By David Agren Catholic News Service
SANTA CRUZ, Bolivia (CNS) — Ernesto Rossell was born Catholic, went to Catholic schools and was married in the Catholic Church, though he fell away from his faith. But he said seeing the election of Pope Francis, witnessing the pope in person and working on the organization of the papal trip has helped bring him back to his Catholic roots.
“We hadn’t seen a leader that motivated us to return to our faith,” said Rossell, a father of two daughters and official in Bolivia’s tourism ministry. “It’s easy to identify with him, perhaps because he’s from Latin America. … But he’s close to the people and very believable.”
“He makes us feel part of the church,” says Alejandra Loyola, Rossell’s wife and also a government employee. “It gave me goose bumps when the pope arrived.”
Such sentiments were expressed in Santa Cruz after Pope Francis finished a less-than-48-hour visit that attracted large crowds. The visit included a historic apology to indigenous peoples for the actions of the church in the “so-called conquest” of the Americas.
Church officials expect the visit to renew the faith of a largely Catholic population and bring about better relations with the Bolivian government after a decade of difficulties.
“People aren’t thinking about politics,” said Auxiliary Bishop Braulio Saez Garcia of Santa Cruz, who arrived in Bolivia more than 40 years ago as a Discalced Carmelite missionary. “The beautiful part of this visit is that the pope came once again to comfort the Bolivian people, to encourage them and strengthen the faith that they have.”
During the visit, politics was never far from the discourse of President Evo Morales, who, in his welcoming remarks, brought up an ongoing dispute with Chile over landlocked Bolivia having access to the sea. Pope Francis responded with impromptu remarks in the La Paz cathedral, encouraging “dialogue” and, “building bridges not building walls.”
The papal plane had barely taken off July 10 when Bolivian Foreign Minister David Choquehuanca told media at the Santa Cruz airport, “We’re not the ones that want to cut off dialogue.”
Morales also raised eyebrows by presenting Pope Francis with a hammer and sickle crucifix, a replica of one made by slain Jesuit Father Luis Espinal, whom the pope honored upon arriving in Bolivia.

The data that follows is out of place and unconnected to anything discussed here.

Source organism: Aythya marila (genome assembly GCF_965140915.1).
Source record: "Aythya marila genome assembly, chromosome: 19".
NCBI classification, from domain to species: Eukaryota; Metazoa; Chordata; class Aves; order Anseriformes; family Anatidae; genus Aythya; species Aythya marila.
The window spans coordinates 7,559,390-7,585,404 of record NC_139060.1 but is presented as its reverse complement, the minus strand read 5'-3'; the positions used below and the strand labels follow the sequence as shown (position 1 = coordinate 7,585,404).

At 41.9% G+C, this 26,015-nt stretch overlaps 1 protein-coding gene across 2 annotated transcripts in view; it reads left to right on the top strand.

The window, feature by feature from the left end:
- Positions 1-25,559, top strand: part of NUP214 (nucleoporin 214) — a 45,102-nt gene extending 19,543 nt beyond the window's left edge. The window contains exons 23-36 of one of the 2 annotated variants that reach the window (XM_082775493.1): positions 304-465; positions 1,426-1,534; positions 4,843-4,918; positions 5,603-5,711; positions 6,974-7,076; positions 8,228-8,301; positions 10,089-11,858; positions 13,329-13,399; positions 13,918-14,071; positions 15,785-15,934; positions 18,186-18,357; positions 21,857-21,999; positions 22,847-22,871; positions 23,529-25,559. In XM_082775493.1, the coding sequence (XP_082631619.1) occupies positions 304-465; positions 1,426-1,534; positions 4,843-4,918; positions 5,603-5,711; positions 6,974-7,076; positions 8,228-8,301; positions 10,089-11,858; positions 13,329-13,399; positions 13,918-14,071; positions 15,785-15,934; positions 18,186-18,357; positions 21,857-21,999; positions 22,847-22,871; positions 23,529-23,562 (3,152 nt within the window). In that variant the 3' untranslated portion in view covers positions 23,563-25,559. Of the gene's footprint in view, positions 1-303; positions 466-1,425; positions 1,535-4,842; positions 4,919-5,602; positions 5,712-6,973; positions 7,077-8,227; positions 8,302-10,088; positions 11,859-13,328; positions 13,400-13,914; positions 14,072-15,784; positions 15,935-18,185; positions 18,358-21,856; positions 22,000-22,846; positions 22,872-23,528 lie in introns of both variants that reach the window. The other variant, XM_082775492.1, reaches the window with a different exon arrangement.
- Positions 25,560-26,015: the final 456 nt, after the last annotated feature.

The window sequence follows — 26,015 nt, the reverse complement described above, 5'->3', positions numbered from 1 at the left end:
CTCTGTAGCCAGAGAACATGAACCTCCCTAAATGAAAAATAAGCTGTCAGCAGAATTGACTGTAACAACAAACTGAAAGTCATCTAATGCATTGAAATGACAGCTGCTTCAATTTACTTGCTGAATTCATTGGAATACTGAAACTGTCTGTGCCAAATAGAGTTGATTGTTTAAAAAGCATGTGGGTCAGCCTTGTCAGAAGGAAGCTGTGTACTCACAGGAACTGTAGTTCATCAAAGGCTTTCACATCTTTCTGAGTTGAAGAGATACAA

Bishop Saez said many in the church would have preferred politics stay on the sidelines and the controversial cross stay out of sight. He said the Morales’ presentation of the Espinal-inspired cross was a surprise and not viewed well.
“We know that Christ’s cross had another dimension, which is the expression of a God who died on the cross, but not with the hammer, only love,” the bishop said, “and not with the sickle, rather with willingness to welcome all at the cross and die for all humanity.”
The pope asked about church-state relations in a private meeting with bishops prior to leaving, along with issues such as a crisis in vocations in Bolivia and how priests were getting along in a country with a very poor church, Bishop Saez said.
The pope celebrated Mass July 9 in Santa Cruz and visited the Palmasola prison, one of the worst lockups in Latin America, where he called for solidarity with an oft-neglected part of the population.
Even though politics stole some of the headlines, the subject was far from the minds of most Bolivians, who embraced the first Latin American pope as one of their own.
“Anything with an image of the pope on it sells well,” says Ronaldo Moreira, an employee in a shop selling religious items. “Hopefully we will all get along better after this visit.”
“For Bolivians it was a real honor to receive him,” said Trinidad Hurtado, a homemaker in Santa Cruz. “I hope that what he said is taken into account by those who govern us.”